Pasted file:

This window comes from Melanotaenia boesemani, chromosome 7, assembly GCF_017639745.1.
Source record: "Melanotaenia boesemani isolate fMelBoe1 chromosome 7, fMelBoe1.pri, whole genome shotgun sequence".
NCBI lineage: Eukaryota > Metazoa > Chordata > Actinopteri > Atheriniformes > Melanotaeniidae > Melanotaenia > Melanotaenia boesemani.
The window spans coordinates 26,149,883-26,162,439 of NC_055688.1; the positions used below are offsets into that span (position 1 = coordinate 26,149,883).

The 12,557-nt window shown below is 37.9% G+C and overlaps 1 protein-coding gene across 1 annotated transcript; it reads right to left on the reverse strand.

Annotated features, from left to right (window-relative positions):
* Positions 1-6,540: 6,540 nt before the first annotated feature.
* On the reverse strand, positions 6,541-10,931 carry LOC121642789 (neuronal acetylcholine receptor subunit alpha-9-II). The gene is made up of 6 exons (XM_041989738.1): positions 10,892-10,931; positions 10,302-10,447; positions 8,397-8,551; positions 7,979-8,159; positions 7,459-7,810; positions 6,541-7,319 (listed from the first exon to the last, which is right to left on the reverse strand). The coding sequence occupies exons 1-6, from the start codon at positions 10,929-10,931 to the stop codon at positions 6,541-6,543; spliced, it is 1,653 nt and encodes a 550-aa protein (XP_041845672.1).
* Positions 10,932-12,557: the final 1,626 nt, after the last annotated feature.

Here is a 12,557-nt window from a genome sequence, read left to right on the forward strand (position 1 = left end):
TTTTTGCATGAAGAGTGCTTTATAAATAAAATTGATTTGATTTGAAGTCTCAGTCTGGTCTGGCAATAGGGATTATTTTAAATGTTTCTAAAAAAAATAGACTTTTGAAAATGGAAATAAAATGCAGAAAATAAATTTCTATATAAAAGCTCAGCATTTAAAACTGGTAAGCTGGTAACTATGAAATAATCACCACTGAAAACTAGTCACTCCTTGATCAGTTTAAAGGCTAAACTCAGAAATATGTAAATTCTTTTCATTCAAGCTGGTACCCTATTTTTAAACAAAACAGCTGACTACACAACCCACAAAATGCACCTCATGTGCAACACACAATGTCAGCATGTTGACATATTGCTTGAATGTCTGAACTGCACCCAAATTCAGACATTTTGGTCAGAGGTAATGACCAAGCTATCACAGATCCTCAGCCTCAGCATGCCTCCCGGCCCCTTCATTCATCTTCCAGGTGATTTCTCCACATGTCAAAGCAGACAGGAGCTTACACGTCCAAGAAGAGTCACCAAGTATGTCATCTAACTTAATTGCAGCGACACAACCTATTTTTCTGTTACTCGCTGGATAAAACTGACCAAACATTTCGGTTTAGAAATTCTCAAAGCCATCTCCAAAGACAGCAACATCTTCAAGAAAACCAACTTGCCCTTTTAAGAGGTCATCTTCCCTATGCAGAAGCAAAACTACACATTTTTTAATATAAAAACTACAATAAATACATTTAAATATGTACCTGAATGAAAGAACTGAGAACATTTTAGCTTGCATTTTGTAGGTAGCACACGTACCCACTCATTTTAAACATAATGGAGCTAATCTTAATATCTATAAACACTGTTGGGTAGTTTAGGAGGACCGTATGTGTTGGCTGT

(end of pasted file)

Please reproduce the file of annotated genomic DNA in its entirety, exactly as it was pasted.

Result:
This window comes from Melanotaenia boesemani, chromosome 7, assembly GCF_017639745.1.
Source record: "Melanotaenia boesemani isolate fMelBoe1 chromosome 7, fMelBoe1.pri, whole genome shotgun sequence".
NCBI lineage: Eukaryota > Metazoa > Chordata > Actinopteri > Atheriniformes > Melanotaeniidae > Melanotaenia > Melanotaenia boesemani.
The window spans coordinates 26,149,883-26,162,439 of NC_055688.1; the positions used below are offsets into that span (position 1 = coordinate 26,149,883).

The 12,557-nt window shown below is 37.9% G+C and overlaps 1 protein-coding gene across 1 annotated transcript; it reads right to left on the reverse strand.

Annotated features, from left to right (window-relative positions):
* Positions 1-6,540: 6,540 nt before the first annotated feature.
* On the reverse strand, positions 6,541-10,931 carry LOC121642789 (neuronal acetylcholine receptor subunit alpha-9-II). The gene is made up of 6 exons (XM_041989738.1): positions 10,892-10,931; positions 10,302-10,447; positions 8,397-8,551; positions 7,979-8,159; positions 7,459-7,810; positions 6,541-7,319 (listed from the first exon to the last, which is right to left on the reverse strand). The coding sequence occupies exons 1-6, from the start codon at positions 10,929-10,931 to the stop codon at positions 6,541-6,543; spliced, it is 1,653 nt and encodes a 550-aa protein (XP_041845672.1).
* Positions 10,932-12,557: the final 1,626 nt, after the last annotated feature.

Here is a 12,557-nt window from a genome sequence, read left to right on the forward strand (position 1 = left end):
TTTTTGCATGAAGAGTGCTTTATAAATAAAATTGATTTGATTTGAAGTCTCAGTCTGGTCTGGCAATAGGGATTATTTTAAATGTTTCTAAAAAAAATAGACTTTTGAAAATGGAAATAAAATGCAGAAAATAAATTTCTATATAAAAGCTCAGCATTTAAAACTGGTAAGCTGGTAACTATGAAATAATCACCACTGAAAACTAGTCACTCCTTGATCAGTTTAAAGGCTAAACTCAGAAATATGTAAATTCTTTTCATTCAAGCTGGTACCCTATTTTTAAACAAAACAGCTGACTACACAACCCACAAAATGCACCTCATGTGCAACACACAATGTCAGCATGTTGACATATTGCTTGAATGTCTGAACTGCACCCAAATTCAGACATTTTGGTCAGAGGTAATGACCAAGCTATCACAGATCCTCAGCCTCAGCATGCCTCCCGGCCCCTTCATTCATCTTCCAGGTGATTTCTCCACATGTCAAAGCAGACAGGAGCTTACACGTCCAAGAAGAGTCACCAAGTATGTCATCTAACTTAATTGCAGCGACACAACCTATTTTTCTGTTACTCGCTGGATAAAACTGACCAAACATTTCGGTTTAGAAATTCTCAAAGCCATCTCCAAAGACAGCAACATCTTCAAGAAAACCAACTTGCCCTTTTAAGAGGTCATCTTCCCTATGCAGAAGCAAAACTACACATTTTTTAATATAAAAACTACAATAAATACATTTAAATATGTACCTGAATGAAAGAACTGAGAACATTTTAGCTTGCATTTTGTAGGTAGCACACGTACCCACTCATTTTAAACATAATGGAGCTAATCTTAATATCTATAAACACTGTTGGGTAGTTTAGGAGGACCGTATGTGTTGGCTGT